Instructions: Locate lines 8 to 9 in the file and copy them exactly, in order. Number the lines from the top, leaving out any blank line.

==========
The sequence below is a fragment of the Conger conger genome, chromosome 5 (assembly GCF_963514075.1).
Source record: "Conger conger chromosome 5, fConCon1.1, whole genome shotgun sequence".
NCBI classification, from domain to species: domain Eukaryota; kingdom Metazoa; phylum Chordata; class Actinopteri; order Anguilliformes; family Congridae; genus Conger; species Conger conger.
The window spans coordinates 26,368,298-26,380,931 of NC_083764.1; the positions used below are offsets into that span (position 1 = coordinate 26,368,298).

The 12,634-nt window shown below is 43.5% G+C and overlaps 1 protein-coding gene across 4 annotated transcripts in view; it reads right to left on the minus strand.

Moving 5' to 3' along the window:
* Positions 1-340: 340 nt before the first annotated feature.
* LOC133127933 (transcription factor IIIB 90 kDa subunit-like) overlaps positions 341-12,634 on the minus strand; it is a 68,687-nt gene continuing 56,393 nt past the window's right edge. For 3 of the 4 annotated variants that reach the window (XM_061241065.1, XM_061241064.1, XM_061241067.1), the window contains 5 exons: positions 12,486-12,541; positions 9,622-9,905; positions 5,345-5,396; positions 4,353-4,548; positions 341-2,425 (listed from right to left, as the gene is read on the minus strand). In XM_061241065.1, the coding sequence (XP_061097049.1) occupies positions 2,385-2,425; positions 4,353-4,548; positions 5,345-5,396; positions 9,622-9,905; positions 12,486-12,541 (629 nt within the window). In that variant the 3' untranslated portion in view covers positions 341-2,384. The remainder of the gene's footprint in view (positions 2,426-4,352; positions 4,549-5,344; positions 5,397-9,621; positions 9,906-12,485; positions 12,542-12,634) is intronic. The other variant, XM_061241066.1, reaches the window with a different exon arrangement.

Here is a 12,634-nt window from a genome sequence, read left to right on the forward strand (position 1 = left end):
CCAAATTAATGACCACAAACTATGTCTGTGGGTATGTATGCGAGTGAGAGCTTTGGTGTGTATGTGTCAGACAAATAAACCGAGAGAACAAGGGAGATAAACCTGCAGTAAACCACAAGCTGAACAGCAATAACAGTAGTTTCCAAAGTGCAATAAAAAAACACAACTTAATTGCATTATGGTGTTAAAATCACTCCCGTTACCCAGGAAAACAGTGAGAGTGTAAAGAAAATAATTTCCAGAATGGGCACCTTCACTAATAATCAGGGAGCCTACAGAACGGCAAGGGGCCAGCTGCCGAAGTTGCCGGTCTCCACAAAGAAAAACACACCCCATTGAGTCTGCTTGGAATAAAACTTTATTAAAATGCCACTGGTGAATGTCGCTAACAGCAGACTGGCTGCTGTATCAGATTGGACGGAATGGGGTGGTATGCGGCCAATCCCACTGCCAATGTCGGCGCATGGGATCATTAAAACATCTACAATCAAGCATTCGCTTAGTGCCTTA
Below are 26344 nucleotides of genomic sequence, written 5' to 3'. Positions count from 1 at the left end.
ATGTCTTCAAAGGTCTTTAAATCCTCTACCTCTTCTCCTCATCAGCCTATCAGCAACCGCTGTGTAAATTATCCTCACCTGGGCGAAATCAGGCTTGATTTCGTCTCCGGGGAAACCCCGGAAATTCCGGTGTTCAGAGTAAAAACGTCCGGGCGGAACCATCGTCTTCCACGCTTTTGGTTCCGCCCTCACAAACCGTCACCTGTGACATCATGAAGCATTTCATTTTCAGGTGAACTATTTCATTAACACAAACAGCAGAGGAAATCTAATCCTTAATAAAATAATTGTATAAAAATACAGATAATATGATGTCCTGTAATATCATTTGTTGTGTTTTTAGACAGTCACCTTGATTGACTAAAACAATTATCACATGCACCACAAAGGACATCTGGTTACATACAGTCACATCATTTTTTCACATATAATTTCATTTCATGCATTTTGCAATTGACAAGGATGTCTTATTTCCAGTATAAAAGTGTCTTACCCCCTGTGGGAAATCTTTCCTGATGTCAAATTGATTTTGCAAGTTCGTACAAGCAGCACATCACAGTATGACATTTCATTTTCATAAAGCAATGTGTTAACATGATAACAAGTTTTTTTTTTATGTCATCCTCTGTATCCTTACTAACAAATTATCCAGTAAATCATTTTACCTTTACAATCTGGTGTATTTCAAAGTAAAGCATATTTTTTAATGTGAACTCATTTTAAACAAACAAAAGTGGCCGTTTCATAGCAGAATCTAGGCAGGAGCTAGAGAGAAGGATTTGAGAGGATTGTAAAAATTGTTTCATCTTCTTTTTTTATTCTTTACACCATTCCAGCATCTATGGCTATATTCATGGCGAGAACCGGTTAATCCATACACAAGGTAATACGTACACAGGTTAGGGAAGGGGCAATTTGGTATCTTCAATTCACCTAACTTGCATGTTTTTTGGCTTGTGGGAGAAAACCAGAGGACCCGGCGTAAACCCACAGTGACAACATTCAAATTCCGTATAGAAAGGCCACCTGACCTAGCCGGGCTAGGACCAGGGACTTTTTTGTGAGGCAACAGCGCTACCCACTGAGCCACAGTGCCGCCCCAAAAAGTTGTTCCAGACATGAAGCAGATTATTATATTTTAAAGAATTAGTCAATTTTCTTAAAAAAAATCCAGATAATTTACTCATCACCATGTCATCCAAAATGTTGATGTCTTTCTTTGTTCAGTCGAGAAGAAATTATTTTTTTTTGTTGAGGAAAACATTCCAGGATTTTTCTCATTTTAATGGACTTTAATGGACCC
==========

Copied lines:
* LOC133127933 (transcription factor IIIB 90 kDa subunit-like) overlaps positions 341-12,634 on the minus strand; it is a 68,687-nt gene continuing 56,393 nt past the window's right edge. For 3 of the 4 annotated variants that reach the window (XM_061241065.1, XM_061241064.1, XM_061241067.1), the window contains 5 exons: positions 12,486-12,541; positions 9,622-9,905; positions 5,345-5,396; positions 4,353-4,548; positions 341-2,425 (listed from right to left, as the gene is read on the minus strand). In XM_061241065.1, the coding sequence (XP_061097049.1) occupies positions 2,385-2,425; positions 4,353-4,548; positions 5,345-5,396; positions 9,622-9,905; positions 12,486-12,541 (629 nt within the window). In that variant the 3' untranslated portion in view covers positions 341-2,384. The remainder of the gene's footprint in view (positions 2,426-4,352; positions 4,549-5,344; positions 5,397-9,621; positions 9,906-12,485; positions 12,542-12,634) is intronic. The other variant, XM_061241066.1, reaches the window with a different exon arrangement.

Here is a 12,634-nt window from a genome sequence, read left to right on the forward strand (position 1 = left end):